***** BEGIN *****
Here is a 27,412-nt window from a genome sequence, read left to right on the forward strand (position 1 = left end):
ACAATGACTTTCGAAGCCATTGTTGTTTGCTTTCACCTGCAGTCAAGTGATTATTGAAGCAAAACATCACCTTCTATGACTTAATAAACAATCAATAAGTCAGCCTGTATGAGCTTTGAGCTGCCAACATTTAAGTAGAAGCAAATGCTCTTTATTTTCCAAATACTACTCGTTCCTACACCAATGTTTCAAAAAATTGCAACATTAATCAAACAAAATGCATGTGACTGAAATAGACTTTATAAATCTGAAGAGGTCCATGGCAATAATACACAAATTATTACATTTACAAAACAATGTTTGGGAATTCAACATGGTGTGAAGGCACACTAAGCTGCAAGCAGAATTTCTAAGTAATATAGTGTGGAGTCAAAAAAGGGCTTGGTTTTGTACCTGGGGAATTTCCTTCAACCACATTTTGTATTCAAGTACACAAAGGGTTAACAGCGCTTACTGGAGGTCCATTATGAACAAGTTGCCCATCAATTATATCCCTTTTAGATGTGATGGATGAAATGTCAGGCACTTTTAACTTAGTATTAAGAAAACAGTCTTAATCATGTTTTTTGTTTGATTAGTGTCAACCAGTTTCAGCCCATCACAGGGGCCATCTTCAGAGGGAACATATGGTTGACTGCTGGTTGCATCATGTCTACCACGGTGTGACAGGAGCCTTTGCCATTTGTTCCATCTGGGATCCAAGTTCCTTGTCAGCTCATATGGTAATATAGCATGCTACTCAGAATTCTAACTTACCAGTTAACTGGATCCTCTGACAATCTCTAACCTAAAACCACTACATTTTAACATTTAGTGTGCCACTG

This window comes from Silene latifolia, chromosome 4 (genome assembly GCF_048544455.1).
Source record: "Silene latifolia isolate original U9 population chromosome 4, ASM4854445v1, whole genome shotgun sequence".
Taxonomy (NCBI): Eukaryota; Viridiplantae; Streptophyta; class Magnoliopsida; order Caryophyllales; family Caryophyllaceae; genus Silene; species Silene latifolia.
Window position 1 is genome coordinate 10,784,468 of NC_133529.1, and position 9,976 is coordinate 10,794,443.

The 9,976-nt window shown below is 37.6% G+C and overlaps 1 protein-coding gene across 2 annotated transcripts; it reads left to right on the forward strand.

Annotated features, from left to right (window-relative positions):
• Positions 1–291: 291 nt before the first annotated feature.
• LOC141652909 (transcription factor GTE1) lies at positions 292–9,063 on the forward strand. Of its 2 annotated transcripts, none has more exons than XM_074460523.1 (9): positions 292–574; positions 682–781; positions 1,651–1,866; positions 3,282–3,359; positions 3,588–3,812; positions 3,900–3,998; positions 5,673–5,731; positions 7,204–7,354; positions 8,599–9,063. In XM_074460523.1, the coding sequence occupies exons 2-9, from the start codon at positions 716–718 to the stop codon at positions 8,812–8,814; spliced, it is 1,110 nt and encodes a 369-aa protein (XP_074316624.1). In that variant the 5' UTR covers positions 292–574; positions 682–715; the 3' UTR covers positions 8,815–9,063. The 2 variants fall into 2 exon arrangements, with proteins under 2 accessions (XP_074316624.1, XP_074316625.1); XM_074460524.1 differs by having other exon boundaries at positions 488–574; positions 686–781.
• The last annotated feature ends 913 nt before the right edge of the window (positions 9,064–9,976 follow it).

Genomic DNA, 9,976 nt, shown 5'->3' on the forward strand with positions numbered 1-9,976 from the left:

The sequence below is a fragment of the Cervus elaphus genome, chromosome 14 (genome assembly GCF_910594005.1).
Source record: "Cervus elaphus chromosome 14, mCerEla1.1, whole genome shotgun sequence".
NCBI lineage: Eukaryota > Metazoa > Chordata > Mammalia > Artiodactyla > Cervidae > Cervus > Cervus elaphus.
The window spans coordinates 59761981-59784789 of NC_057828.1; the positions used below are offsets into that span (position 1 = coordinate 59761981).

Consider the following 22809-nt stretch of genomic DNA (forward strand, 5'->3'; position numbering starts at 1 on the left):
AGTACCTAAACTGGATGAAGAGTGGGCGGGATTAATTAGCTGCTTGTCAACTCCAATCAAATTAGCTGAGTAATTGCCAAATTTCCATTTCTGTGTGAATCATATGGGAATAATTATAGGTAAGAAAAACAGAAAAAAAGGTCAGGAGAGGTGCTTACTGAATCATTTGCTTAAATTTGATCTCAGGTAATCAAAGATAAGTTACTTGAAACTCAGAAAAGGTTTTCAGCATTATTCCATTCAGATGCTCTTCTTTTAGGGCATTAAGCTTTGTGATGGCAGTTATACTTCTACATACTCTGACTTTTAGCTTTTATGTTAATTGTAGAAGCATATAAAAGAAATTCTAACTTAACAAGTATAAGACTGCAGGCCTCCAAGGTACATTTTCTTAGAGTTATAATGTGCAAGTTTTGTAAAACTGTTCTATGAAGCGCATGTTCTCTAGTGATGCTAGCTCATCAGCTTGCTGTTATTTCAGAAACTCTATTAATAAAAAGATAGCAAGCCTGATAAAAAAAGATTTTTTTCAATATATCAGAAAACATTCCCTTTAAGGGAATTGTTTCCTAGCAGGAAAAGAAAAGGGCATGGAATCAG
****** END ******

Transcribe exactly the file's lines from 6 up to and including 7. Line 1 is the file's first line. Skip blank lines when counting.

Window position 1 is genome coordinate 10,784,468 of NC_133529.1, and position 9,976 is coordinate 10,794,443.

The 9,976-nt window shown below is 37.6% G+C and overlaps 1 protein-coding gene across 2 annotated transcripts; it reads left to right on the forward strand.